I’m going to raise one point of correction though – the number of beds is going up to 2,079, but the planning staff should note that a campus-owned fraternity house, the former Sigma Alpha Mu building at 10 Sisson Place (the chapter moved to 122 McGraw Place), is coming down to make way for the project, so the gross number of beds is at least 30 less that that figure.

C. Project: Falls Park Apartments (74 Units) 7:50
Location: 121-125 Lake Street
Applicant: IFR Development LLC
Actions: Review of FEAF Part 3 – No Action
Project Description: The applicant proposes to build a 133,000 GSF, four-story apartment building and associated site improvements on the former Gun Hill Factory site. The 74-unit, age-restricted apartment building will be a mix of one- and two-bedroom units and will include 7,440 SF of amenity space and 85 parking spaces (20 surface spaces and 65 covered spaces under the building). Site improvements include an eight-foot wide public walkway located within the dedicated open space on adjacent City Property (as required per agreements established between the City and the property owner in 2007) and is to be constructed by the project sponsor. The project site is currently in the New York State Brownfield Cleanup Program (BCP). Before site development can occur, the applicant is required to remediate the site based on soil cleanup objectives for restricted residential use. A remedial investigation (RI) was recently completed at the site and was submitted to NYSDEC in August 2018. The project is in the R-3a Zoning District and requires multiple variances. This is a Type I Action under the City of Ithaca Environmental Quality Review Ordinance (“CEQRO”) §176-4 B(1) (h)[2], (k) and (n) and the State Environmental Quality Review Act (“SEQRA”) §617-4 (b) (11). Project materials are available for download from the City website: http://www.cityofithaca.org/DocumentCenter/Index/852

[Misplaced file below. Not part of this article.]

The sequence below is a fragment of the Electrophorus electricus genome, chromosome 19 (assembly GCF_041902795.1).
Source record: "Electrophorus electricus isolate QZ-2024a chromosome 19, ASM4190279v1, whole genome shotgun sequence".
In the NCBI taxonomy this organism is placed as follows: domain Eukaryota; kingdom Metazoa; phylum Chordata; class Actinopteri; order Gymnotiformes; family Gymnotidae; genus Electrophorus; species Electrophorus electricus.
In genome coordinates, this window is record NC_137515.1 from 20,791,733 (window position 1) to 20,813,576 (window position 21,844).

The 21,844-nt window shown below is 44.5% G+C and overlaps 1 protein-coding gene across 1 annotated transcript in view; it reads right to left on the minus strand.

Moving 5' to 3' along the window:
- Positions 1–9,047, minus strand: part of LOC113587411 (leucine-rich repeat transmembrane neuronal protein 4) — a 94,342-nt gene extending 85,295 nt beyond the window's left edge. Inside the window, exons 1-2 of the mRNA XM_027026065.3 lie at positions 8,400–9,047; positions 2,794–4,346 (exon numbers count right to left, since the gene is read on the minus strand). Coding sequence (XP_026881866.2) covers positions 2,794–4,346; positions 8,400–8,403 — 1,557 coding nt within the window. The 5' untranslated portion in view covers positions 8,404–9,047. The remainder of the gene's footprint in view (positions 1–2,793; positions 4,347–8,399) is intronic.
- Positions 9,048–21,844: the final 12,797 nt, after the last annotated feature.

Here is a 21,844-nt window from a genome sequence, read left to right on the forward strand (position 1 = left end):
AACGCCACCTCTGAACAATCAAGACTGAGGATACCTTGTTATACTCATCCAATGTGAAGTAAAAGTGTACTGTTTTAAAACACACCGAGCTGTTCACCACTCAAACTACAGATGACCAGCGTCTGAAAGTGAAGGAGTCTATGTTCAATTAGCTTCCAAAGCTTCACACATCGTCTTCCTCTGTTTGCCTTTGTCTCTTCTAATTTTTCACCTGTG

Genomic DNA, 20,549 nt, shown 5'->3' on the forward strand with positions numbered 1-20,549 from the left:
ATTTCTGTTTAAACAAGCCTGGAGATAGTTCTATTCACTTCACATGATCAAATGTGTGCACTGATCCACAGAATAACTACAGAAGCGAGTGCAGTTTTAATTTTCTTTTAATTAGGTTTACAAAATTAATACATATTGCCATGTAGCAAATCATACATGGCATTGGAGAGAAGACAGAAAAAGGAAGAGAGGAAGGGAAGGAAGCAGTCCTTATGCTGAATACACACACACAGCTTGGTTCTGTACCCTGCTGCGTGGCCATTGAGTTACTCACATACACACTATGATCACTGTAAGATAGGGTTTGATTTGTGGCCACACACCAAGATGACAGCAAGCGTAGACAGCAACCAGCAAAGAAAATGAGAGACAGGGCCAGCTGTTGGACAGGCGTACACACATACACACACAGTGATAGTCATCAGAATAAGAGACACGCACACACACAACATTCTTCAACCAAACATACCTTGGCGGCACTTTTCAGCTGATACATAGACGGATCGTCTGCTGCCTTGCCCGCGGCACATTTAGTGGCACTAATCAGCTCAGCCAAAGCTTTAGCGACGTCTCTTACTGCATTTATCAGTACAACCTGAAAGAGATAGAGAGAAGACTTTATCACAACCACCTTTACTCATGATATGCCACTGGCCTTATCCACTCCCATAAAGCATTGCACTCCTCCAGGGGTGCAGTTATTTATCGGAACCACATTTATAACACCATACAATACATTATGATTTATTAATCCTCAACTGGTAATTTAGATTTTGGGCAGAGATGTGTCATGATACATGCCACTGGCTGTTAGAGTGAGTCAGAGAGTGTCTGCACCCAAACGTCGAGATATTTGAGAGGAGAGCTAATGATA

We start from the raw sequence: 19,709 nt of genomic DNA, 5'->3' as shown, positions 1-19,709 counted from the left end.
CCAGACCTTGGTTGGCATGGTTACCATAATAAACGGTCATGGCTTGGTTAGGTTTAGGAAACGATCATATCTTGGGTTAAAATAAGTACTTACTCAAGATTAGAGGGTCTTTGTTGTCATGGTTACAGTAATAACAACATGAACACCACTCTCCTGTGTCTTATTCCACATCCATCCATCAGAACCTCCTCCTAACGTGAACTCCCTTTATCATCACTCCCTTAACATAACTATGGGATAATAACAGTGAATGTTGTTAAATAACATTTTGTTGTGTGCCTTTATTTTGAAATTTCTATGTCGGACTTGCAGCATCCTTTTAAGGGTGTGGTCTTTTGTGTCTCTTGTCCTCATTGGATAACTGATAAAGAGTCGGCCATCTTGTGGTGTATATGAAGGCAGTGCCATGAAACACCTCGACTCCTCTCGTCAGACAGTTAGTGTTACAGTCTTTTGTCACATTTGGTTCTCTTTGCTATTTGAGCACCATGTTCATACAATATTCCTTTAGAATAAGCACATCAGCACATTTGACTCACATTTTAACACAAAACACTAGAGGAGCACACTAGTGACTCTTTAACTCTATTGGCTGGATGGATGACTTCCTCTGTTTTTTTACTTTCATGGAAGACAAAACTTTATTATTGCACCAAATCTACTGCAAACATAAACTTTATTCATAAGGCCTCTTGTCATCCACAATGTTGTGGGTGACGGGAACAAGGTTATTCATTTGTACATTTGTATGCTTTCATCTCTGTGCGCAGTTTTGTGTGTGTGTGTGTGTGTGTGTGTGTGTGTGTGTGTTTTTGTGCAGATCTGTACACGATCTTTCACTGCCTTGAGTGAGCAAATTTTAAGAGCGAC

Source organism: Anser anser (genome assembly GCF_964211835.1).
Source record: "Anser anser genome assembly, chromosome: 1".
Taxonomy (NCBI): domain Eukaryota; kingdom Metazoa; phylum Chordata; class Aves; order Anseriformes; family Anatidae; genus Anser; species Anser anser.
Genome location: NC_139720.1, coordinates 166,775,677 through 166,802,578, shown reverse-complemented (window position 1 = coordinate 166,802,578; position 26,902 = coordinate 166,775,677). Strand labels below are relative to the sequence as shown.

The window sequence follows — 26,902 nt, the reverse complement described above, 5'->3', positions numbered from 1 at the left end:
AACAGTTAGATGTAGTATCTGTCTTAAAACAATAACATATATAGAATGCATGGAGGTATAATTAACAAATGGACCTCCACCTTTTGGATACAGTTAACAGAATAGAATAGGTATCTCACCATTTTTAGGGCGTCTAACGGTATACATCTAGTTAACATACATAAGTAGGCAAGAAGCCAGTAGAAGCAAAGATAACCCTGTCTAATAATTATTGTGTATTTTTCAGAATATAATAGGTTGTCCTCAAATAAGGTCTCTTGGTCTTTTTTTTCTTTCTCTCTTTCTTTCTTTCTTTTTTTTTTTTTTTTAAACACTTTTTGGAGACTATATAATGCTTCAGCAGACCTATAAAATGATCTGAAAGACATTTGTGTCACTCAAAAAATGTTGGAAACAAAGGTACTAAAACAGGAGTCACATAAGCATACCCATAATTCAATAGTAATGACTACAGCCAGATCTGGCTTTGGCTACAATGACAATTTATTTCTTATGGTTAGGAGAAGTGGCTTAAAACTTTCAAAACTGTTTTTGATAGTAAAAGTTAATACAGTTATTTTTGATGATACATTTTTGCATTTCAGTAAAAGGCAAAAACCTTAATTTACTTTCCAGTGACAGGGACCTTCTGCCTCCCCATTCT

Part III of FEAF is the city planner-written review of impacts, proposed mitigations, and whether the lead agency feels the mitigations are appropriate and effective. Some stormwater, remediation plan and other supplemental materials are still needed before a declaration of significance can be made. 

D. Project: New Two-Family Dwellings 8:10
Location: 815-817 N Aurora
Applicant: Stavros Stavropoulos
Actions: Public Hearing
Project Description: The applicant proposes to demolish an existing two-family residential structure and construct two new 1,290 SF two-family dwellings on a 9,590 SF lot. The existing residential building is a legally non-conforming building with a side setback deficiency (2.9 feet instead of the required 5 feet). The proposed redevelopment will include four parking spaces for four three-bedroom apartments. The applicant is requesting the Board’s approval to use the landscaping compliance method for parking arrangement. The project site is located in the R-2b Zoning District and meets all applicable zoning lot and setback requirements. This is an Unlisted Action under the City of Ithaca Environmental Quality Review Ordinance (“CEQRO”) and the State Environmental Quality Review Act (“SEQRA”). Project materials are available for download from the City website: http://www.cityofithaca.org/DocumentCenter/Index/859

City staff were really unhappy about this plan last month, and it was implied that this was one of the examples of “bad” infill that may lead to the new single primary structure overlay. However, barring extreme circumstances (think Maguire at Carpenter Park), review will continue under the current regulations. No new materials appear to have been submitted since the last meeting. 

E. Project: Maguire Ford Lincoln Additions and Improvements 8:30
Location: 370 Elmira Road
Applicant: John Snyder Architects PLLC
Actions: Public Hearing, Potential Determination of Environmental Significance